He not only borrowed money from me, which he never paid back… he stole forty of my paintings, which are worth about $50,000 on top of that. And on top of that, he never even paid me a cent of what he’s taken in! So this guy has screwed me but good, baby he’s screwed me! And I’m tired of being screwed by someone who’s supposed to be my friend. So I’m gonna do something about it.

I called Spuds Hoffman up back in South Dakota. Spud is a very clever lock picker. And we thought we’d go out and steal these goddamn paintings back. We’re gonna get some tough guys from East San Diego and get some of these hypodermic needles that you shoot cows with when you want to stun ‘em, because [Henson] has a big Doberman pinscher, we’re gonna put his dog out, we’re gonna handle him and get these goddamn paintings back. ‘Cause we don’t feel that it’s stealing, from a thief who’s already stole the paintings. We’re not stealing, we’re just taking back what belongs to us, goddamn it.

But I’m a believer in God, so I prayed one night. I prayed, and God told me the answer. He told me to get ahold of Ricky Fortune, one of my public relations men, and let him handle it. Go on and let him and God handle it, keep your nose clean and stay out of trouble. We could have gotten into trouble doing that. It could have been a blood bath. I don’t know it’d turn out.

I’m in a position where I’m blind. Been blind for two years, can’t paint like I used to. I am painting, and selling a few at mediocre prices. I don’t get the big money like I used to. Christ, I was painting portraits in Hollywood in 1935 and making a hundred grand a year up there! I’m used to big money! But I’m not making big money right now that I’m seventy-eight, I’ll tell you. Because I’m not a great painter like I used to be. I’m just a mediocre blind painter that’s trying to make a mediocre living. If someone wants to stick up for a blind underdog, I can’t say that I blame them.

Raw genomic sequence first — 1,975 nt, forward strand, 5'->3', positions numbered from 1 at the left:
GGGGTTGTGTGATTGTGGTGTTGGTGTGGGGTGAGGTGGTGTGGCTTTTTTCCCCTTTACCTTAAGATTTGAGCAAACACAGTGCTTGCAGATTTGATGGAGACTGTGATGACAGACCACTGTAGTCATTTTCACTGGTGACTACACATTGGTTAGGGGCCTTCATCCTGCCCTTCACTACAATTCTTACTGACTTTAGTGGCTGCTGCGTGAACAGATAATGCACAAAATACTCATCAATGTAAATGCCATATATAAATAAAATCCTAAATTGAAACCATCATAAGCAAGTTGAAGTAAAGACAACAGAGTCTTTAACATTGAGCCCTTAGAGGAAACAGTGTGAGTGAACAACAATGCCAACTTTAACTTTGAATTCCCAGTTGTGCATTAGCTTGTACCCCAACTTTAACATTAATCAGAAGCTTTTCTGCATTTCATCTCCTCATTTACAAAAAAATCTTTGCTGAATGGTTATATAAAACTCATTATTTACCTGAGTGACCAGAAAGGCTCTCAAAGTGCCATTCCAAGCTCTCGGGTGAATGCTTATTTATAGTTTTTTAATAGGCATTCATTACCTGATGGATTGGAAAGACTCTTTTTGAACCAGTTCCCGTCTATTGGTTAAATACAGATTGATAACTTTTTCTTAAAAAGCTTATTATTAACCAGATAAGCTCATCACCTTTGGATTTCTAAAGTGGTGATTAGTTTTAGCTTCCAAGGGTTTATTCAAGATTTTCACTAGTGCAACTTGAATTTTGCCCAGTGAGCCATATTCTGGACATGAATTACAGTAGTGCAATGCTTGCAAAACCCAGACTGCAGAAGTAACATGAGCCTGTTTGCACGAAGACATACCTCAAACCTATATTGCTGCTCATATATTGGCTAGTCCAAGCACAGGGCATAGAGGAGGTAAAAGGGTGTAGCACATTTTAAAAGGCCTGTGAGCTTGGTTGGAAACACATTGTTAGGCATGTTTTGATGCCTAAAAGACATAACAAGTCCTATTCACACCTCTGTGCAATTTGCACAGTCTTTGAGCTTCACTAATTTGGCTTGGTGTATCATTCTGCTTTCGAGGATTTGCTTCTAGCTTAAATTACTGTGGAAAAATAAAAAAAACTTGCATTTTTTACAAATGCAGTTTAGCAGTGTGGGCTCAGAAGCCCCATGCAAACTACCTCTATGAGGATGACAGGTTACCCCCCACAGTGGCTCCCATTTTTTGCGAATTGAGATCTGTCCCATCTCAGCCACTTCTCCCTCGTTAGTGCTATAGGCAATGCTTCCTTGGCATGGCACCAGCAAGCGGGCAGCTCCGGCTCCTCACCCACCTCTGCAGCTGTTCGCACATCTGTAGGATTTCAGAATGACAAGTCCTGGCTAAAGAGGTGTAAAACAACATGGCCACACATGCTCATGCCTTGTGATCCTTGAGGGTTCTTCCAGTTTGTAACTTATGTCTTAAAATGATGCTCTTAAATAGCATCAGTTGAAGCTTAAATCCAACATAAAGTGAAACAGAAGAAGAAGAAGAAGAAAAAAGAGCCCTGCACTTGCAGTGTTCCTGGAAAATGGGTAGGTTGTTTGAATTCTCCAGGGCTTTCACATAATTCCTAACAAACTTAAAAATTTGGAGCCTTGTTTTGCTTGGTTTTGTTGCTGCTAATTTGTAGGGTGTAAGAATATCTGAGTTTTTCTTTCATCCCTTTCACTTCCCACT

What we need is to bring the truth to the surface and let this guy squirm in his own goddamn blood. Christ, I may not live long enough to get my paintings back. This goddamn Mike Henson, he thinks that because I’m seventy-eight years old I’m gonna kick the bucket one of these days. He has possession of the paintings, and possession is nine-tenths of the law, he’s gonna get all those goddamn paintings. That’s his little game, I know it is. But he’s wrong! Because God told me that I’m going to be around for quite a while yet. I have no intention of kicking the bucket right away. So mike, I’m sorry, but what your plan is not going to work.

Now, I may be blind and I may be seventy-eight, but I’ve got a helluva lot of backbone, a helluva lotof courage, and a helluva lot of spirit. I’m still doing things, even though I’m blind. I’ve been organizing an organization lately, which is called the Space Cadets of San Diego County. It’s very much like the Boy Scouts, a streamlined organization on a very modern scale, that teaches these kids eight to sixteen about the good things in life. How to keep positive, how to keep away from marijuana, how to keep away from the bad guys and stuff like that, you know. Our slogan is “A good deed a day keeps negativity away.” And Lord only know, in Ocean Beach we have to keep negativity away because half this town is negative anyway. Christ, when little twelve-year-old girls come down to your place smoking marijuana and want you to go out with ‘em, there’s something wrong here. It happened to me the other night. I kicked ‘em off my property and told ‘em I was scratching ‘em off my list if I ever caught ‘em using marijuana again. We’re gonna straighten these goddamn young kids out! But how in the world can you straighten ‘em out when you got assholes like Mike Henson in the world settin’ a bad example for ‘em?

Mike Henson denies that he stole any painting from Clint Cary, and he denies there was ever any deal for splitting the proceeds for the traveling art exhibitions. But he refuses to elaborate on his dealings with Cary, other than to say he owns 304 of the Spaceman’s paintings. Oh, and he’d sell some, if anyone was interested in buying them.